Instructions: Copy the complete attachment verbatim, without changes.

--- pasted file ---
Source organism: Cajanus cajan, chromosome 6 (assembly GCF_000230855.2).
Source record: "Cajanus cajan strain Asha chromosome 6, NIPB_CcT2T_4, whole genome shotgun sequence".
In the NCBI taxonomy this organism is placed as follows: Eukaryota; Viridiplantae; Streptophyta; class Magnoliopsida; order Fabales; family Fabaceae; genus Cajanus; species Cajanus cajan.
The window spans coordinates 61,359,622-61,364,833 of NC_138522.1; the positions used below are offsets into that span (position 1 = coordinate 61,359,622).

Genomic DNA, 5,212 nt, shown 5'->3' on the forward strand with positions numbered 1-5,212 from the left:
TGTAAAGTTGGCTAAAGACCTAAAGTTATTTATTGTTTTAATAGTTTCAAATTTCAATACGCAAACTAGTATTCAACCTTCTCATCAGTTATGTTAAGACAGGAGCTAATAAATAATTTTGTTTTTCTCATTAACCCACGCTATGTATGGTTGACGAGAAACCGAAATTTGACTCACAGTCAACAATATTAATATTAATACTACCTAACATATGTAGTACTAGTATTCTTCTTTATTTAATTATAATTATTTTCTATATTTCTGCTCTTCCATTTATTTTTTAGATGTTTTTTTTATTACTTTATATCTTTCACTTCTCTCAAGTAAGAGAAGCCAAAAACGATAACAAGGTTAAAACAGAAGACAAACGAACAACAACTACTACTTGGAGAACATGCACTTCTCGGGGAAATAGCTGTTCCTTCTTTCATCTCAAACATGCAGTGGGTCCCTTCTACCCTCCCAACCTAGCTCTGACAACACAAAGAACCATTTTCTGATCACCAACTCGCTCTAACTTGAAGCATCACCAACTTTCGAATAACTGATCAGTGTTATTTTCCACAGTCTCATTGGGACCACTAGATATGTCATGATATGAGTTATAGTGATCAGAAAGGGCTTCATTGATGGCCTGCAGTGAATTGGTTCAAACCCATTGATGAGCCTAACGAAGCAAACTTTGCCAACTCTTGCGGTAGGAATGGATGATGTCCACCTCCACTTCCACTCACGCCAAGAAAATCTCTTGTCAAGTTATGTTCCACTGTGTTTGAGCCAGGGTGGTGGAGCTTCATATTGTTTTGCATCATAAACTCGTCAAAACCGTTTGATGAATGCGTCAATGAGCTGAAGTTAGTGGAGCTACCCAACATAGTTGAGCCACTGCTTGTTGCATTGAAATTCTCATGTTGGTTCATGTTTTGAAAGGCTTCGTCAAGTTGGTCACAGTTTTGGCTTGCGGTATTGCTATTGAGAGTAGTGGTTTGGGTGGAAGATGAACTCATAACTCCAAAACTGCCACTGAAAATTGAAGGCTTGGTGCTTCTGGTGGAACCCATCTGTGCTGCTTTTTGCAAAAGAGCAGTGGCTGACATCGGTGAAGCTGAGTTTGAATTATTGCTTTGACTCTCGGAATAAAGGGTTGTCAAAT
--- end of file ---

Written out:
Source organism: Cajanus cajan, chromosome 6 (assembly GCF_000230855.2).
Source record: "Cajanus cajan strain Asha chromosome 6, NIPB_CcT2T_4, whole genome shotgun sequence".
In the NCBI taxonomy this organism is placed as follows: Eukaryota; Viridiplantae; Streptophyta; class Magnoliopsida; order Fabales; family Fabaceae; genus Cajanus; species Cajanus cajan.
The window spans coordinates 61,359,622-61,364,833 of NC_138522.1; the positions used below are offsets into that span (position 1 = coordinate 61,359,622).

Genomic DNA, 5,212 nt, shown 5'->3' on the forward strand with positions numbered 1-5,212 from the left:
TGTAAAGTTGGCTAAAGACCTAAAGTTATTTATTGTTTTAATAGTTTCAAATTTCAATACGCAAACTAGTATTCAACCTTCTCATCAGTTATGTTAAGACAGGAGCTAATAAATAATTTTGTTTTTCTCATTAACCCACGCTATGTATGGTTGACGAGAAACCGAAATTTGACTCACAGTCAACAATATTAATATTAATACTACCTAACATATGTAGTACTAGTATTCTTCTTTATTTAATTATAATTATTTTCTATATTTCTGCTCTTCCATTTATTTTTTAGATGTTTTTTTTATTACTTTATATCTTTCACTTCTCTCAAGTAAGAGAAGCCAAAAACGATAACAAGGTTAAAACAGAAGACAAACGAACAACAACTACTACTTGGAGAACATGCACTTCTCGGGGAAATAGCTGTTCCTTCTTTCATCTCAAACATGCAGTGGGTCCCTTCTACCCTCCCAACCTAGCTCTGACAACACAAAGAACCATTTTCTGATCACCAACTCGCTCTAACTTGAAGCATCACCAACTTTCGAATAACTGATCAGTGTTATTTTCCACAGTCTCATTGGGACCACTAGATATGTCATGATATGAGTTATAGTGATCAGAAAGGGCTTCATTGATGGCCTGCAGTGAATTGGTTCAAACCCATTGATGAGCCTAACGAAGCAAACTTTGCCAACTCTTGCGGTAGGAATGGATGATGTCCACCTCCACTTCCACTCACGCCAAGAAAATCTCTTGTCAAGTTATGTTCCACTGTGTTTGAGCCAGGGTGGTGGAGCTTCATATTGTTTTGCATCATAAACTCGTCAAAACCGTTTGATGAATGCGTCAATGAGCTGAAGTTAGTGGAGCTACCCAACATAGTTGAGCCACTGCTTGTTGCATTGAAATTCTCATGTTGGTTCATGTTTTGAAAGGCTTCGTCAAGTTGGTCACAGTTTTGGCTTGCGGTATTGCTATTGAGAGTAGTGGTTTGGGTGGAAGATGAACTCATAACTCCAAAACTGCCACTGAAAATTGAAGGCTTGGTGCTTCTGGTGGAACCCATCTGTGCTGCTTTTTGCAAAAGAGCAGTGGCTGACATCGGTGAAGCTGAGTTTGAATTATTGCTTTGACTCTCGGAATAAAGGGTTGTCAAAT